# Selecting random element from complement of set

Let $$[n] = \{1, 2, \dots, n\}$$. Suppose we have a subset $$S$$ of $$[n]$$ of size $$k$$.

Can we sample one element uniformly at random from $$[n] \setminus S$$ in $$O(k)$$ time?

It's okay to use $$O(n)$$ auxiliary memory assumed to be initialized with zeros, as long as your algorithm can run and clean up back to the initial zero state all in $$O(k)$$ time.

• It should be clearer if the problem is stated as, "Let $[n] = \{1, 2, \dots, n\}$. Suppose we have a subset $S$ of $[n]$ of size $k$. Assume we can test whether a number is in $S$ in $O(1)$ time (For example, when $S$ is given as a hashset). Can we sample one element uniformly at random from $[n] \setminus S$ in $O(k)$ time?". There is no need to involve the "reversible" business, which is not very well-defined here, anyway. – John L. Dec 24 '20 at 5:15
• @JohnL. How is it not well-defined? E.g. it works for my answer where we can initialize some buffer $A[i] = 0$ for $|A| = n$ once, and then for every call of the algorithm we set $A[i] = 1$ for $i \in S$ before the algorithm starts, giving us $A[i]$ as our $O(1)$ check, and then reverse back to the initial state by setting $A[i] = 0$ for $i \in S$. – orlp Dec 24 '20 at 13:15
• what I meant is that "algorithm reversible in $O(k)$" is not a common term. It is not immediate clear how to properly define "reversible" in formal terms. For example, how should memory usage be restricted when we try to return to "some specified initial state" (or is it "the given initial state"?). When it is OK to use $O(n)$ memory, does it include input memory or not? It occurs to me that my statement of the problem is clearer in precondition without the clutter of "reversible". – John L. Dec 24 '20 at 19:34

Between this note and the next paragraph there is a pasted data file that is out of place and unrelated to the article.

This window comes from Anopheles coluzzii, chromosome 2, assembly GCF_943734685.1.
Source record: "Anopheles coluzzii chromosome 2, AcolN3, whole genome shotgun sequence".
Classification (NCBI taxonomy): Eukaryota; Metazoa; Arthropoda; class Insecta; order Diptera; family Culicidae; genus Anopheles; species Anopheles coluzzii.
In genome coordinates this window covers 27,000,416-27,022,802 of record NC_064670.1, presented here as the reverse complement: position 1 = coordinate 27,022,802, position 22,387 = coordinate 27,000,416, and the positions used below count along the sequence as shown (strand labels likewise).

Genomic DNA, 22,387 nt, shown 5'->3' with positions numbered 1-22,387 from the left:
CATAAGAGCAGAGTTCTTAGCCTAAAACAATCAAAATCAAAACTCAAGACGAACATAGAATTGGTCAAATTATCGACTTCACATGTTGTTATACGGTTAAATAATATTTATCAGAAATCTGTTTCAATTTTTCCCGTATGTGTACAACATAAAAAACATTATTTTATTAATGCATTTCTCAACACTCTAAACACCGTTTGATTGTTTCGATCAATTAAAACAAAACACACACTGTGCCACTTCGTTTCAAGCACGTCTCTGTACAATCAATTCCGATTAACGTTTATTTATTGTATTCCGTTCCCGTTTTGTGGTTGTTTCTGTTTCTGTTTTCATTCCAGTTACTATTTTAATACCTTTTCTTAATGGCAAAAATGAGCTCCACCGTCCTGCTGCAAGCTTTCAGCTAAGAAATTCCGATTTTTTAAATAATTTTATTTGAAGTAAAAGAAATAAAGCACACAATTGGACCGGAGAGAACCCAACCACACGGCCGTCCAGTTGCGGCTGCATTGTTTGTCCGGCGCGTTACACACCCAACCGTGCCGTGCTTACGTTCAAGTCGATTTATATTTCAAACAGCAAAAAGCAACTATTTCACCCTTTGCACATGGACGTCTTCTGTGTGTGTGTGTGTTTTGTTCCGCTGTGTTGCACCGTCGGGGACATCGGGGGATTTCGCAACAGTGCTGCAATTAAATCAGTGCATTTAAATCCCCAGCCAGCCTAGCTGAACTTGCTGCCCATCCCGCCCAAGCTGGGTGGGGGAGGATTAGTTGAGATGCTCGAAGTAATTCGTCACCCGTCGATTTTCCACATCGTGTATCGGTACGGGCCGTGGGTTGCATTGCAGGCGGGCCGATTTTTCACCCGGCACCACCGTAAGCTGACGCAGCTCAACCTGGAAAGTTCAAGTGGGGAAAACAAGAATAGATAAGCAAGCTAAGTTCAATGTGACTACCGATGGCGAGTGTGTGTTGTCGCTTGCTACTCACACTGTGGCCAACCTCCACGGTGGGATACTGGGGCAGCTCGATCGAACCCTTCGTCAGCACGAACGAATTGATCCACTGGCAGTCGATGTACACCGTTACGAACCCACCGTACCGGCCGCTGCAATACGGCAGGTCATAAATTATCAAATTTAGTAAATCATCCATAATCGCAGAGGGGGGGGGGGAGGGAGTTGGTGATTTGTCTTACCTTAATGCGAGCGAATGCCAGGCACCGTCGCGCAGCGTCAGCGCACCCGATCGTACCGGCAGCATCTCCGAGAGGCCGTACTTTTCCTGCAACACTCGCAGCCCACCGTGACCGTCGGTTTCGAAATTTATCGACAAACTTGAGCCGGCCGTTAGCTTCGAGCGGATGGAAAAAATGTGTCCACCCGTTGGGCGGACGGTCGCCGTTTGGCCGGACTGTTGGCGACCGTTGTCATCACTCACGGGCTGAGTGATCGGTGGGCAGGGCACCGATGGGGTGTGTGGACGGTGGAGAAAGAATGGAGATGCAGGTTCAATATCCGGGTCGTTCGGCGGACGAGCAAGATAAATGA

• Even if we can define "reversible" in formal terms, it is hardly necessary here. – John L. Dec 24 '20 at 19:39
• "we can initialize some buffer $A[i]=0$ for $|A|=n$ once". Is the following algorithm allowed? Initialize a 1-indexed buffer $B$ for $|B|=n-k$ by the following procedure once. Initialize $i$ and $j$ to 1. While $j \le n$, do the following two operations. First, if $j\not\in S$, let $B[i]=j$; else increase $i$. Second, increase $j$ by 1. Once that initialization is done, sampling is easy. Sample a random integer $q$ from $[n-k]$. Return $B[q]$. (The initialization of an all-zero buffer of size $n$ takes $O(n)$ time by most of today's computers, I believe.) – John L. Dec 24 '20 at 20:05

1. Sample a random integer $$q$$ from $$[n-k]$$.
2. Initialize $$c = |\{x \in S \mid x \leq q\}|$$.
3. While $$c > 0$$, let $$q \leftarrow q + 1$$ and if $$q \notin S$$ decrement $$c$$.
4. Return $$q$$.
This works because steps 2 and 3 forms a bijective mapping from $$[n -k]$$ to $$[n] \setminus S$$. Finally the algorithm runs in $$O(k)$$ because it's possible to check if $$q \notin S$$ in $$O(1)$$ time either by using a $$O(n)$$ memory bitset or a hash table and both steps $$2$$ and $$3$$ take at most $$k$$ steps.